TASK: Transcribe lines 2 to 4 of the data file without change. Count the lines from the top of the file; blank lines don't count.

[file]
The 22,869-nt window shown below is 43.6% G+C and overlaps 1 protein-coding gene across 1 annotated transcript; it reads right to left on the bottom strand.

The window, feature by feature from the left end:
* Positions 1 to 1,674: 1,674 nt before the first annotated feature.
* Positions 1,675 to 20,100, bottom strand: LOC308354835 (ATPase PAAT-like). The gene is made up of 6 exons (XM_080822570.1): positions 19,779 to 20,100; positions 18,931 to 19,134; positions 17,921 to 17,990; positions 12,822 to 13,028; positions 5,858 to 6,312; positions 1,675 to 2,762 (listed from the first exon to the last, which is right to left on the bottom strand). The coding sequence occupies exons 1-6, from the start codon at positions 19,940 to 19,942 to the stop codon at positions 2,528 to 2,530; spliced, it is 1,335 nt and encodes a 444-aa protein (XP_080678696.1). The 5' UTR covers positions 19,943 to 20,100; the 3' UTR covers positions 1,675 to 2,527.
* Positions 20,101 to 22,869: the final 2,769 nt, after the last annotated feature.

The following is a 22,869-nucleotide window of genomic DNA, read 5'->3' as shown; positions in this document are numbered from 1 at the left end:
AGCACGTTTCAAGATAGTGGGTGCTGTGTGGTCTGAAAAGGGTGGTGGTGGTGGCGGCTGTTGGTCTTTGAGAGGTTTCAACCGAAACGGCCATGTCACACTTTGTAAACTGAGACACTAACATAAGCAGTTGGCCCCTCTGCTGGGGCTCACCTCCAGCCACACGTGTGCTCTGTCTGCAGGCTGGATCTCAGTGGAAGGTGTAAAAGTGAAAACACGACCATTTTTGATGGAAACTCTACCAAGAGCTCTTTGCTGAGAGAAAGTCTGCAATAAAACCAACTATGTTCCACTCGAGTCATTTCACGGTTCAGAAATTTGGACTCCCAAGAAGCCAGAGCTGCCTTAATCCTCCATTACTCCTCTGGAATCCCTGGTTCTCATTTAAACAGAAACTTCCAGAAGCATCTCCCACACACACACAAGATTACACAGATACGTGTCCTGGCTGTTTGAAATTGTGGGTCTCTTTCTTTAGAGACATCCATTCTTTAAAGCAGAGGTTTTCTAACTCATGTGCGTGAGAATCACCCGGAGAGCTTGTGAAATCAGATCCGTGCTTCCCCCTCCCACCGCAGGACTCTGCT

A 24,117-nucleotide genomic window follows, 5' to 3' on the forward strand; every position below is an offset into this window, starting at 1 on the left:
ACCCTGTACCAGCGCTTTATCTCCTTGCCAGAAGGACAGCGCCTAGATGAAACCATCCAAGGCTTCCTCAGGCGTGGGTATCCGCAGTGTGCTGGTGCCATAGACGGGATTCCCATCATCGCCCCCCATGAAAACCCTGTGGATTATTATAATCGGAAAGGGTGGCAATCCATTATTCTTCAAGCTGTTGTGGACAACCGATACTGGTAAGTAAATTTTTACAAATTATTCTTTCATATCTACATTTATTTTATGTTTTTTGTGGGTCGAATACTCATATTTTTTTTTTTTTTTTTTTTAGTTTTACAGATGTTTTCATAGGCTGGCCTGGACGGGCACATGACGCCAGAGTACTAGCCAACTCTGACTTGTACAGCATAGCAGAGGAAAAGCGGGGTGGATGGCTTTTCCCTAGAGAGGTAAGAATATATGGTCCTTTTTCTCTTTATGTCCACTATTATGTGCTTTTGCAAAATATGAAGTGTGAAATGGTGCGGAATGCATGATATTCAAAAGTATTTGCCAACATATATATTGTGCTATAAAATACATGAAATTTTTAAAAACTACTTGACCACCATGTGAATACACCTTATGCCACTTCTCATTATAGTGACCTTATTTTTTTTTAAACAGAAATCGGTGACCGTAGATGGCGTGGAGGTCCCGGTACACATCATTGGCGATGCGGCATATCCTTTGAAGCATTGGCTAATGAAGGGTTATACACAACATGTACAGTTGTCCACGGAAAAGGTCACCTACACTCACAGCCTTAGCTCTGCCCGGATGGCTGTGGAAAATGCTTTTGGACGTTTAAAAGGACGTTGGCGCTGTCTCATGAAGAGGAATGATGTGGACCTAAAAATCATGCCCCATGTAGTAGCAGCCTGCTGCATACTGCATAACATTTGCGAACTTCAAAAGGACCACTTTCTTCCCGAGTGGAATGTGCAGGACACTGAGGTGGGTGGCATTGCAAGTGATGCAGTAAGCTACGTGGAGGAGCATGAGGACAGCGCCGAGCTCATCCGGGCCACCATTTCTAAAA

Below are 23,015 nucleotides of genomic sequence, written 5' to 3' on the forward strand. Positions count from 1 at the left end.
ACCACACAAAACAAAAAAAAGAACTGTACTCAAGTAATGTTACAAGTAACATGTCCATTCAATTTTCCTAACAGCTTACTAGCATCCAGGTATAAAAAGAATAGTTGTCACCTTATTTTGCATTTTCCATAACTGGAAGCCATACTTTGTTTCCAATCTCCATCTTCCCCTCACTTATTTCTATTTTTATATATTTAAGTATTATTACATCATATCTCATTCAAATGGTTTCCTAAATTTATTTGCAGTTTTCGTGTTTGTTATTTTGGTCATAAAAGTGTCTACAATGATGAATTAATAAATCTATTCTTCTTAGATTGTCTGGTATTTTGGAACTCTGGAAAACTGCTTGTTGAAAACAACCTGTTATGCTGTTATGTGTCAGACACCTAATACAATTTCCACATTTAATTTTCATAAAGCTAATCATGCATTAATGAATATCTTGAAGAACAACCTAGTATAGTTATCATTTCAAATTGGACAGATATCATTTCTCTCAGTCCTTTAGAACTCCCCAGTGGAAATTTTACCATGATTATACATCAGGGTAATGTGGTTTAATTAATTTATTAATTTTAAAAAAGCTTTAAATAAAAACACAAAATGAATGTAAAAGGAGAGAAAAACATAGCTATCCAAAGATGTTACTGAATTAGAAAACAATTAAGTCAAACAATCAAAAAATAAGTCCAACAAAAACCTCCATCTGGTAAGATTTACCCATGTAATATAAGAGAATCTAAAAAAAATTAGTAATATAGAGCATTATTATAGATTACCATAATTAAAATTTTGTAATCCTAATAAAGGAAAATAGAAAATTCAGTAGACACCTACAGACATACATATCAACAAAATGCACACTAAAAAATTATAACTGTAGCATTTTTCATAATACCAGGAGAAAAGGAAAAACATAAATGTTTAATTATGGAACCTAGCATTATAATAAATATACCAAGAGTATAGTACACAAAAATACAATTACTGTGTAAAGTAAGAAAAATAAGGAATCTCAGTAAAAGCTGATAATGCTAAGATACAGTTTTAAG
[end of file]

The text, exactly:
The window, feature by feature from the left end:
* Positions 1 to 1,674: 1,674 nt before the first annotated feature.
* Positions 1,675 to 20,100, bottom strand: LOC308354835 (ATPase PAAT-like). The gene is made up of 6 exons (XM_080822570.1): positions 19,779 to 20,100; positions 18,931 to 19,134; positions 17,921 to 17,990; positions 12,822 to 13,028; positions 5,858 to 6,312; positions 1,675 to 2,762 (listed from the first exon to the last, which is right to left on the bottom strand). The coding sequence occupies exons 1-6, from the start codon at positions 19,940 to 19,942 to the stop codon at positions 2,528 to 2,530; spliced, it is 1,335 nt and encodes a 444-aa protein (XP_080678696.1). The 5' UTR covers positions 19,943 to 20,100; the 3' UTR covers positions 1,675 to 2,527.